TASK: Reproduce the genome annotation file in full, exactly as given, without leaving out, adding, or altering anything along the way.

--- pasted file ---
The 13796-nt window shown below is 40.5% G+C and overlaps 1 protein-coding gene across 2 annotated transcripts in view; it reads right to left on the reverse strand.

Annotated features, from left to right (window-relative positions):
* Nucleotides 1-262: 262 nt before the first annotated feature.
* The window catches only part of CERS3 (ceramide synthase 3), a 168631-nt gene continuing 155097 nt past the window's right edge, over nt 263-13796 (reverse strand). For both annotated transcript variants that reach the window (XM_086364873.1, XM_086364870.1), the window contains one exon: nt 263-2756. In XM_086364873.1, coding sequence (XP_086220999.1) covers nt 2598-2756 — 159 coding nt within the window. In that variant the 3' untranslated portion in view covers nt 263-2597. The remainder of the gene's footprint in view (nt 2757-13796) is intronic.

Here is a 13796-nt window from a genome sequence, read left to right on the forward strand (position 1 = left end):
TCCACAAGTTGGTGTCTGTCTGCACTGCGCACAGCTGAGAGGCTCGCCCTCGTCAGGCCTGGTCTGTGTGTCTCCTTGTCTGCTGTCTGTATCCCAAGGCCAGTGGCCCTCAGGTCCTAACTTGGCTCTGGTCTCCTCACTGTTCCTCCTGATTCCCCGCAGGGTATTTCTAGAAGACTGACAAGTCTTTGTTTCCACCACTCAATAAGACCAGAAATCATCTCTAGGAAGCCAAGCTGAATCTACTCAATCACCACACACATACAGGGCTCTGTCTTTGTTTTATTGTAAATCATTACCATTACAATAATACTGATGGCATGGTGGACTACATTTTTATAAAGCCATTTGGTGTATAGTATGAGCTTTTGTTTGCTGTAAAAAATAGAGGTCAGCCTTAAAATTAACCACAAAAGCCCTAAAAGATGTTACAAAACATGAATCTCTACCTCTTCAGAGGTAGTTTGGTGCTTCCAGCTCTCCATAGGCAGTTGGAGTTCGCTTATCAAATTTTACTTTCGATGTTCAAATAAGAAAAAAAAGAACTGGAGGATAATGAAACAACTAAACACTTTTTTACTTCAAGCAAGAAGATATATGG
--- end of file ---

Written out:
The 13796-nt window shown below is 40.5% G+C and overlaps 1 protein-coding gene across 2 annotated transcripts in view; it reads right to left on the reverse strand.

Annotated features, from left to right (window-relative positions):
* Nucleotides 1-262: 262 nt before the first annotated feature.
* The window catches only part of CERS3 (ceramide synthase 3), a 168631-nt gene continuing 155097 nt past the window's right edge, over nt 263-13796 (reverse strand). For both annotated transcript variants that reach the window (XM_086364873.1, XM_086364870.1), the window contains one exon: nt 263-2756. In XM_086364873.1, coding sequence (XP_086220999.1) covers nt 2598-2756 — 159 coding nt within the window. In that variant the 3' untranslated portion in view covers nt 263-2597. The remainder of the gene's footprint in view (nt 2757-13796) is intronic.

Here is a 13796-nt window from a genome sequence, read left to right on the forward strand (position 1 = left end):
TCCACAAGTTGGTGTCTGTCTGCACTGCGCACAGCTGAGAGGCTCGCCCTCGTCAGGCCTGGTCTGTGTGTCTCCTTGTCTGCTGTCTGTATCCCAAGGCCAGTGGCCCTCAGGTCCTAACTTGGCTCTGGTCTCCTCACTGTTCCTCCTGATTCCCCGCAGGGTATTTCTAGAAGACTGACAAGTCTTTGTTTCCACCACTCAATAAGACCAGAAATCATCTCTAGGAAGCCAAGCTGAATCTACTCAATCACCACACACATACAGGGCTCTGTCTTTGTTTTATTGTAAATCATTACCATTACAATAATACTGATGGCATGGTGGACTACATTTTTATAAAGCCATTTGGTGTATAGTATGAGCTTTTGTTTGCTGTAAAAAATAGAGGTCAGCCTTAAAATTAACCACAAAAGCCCTAAAAGATGTTACAAAACATGAATCTCTACCTCTTCAGAGGTAGTTTGGTGCTTCCAGCTCTCCATAGGCAGTTGGAGTTCGCTTATCAAATTTTACTTTCGATGTTCAAATAAGAAAAAAAAGAACTGGAGGATAATGAAACAACTAAACACTTTTTTACTTCAAGCAAGAAGATATATGG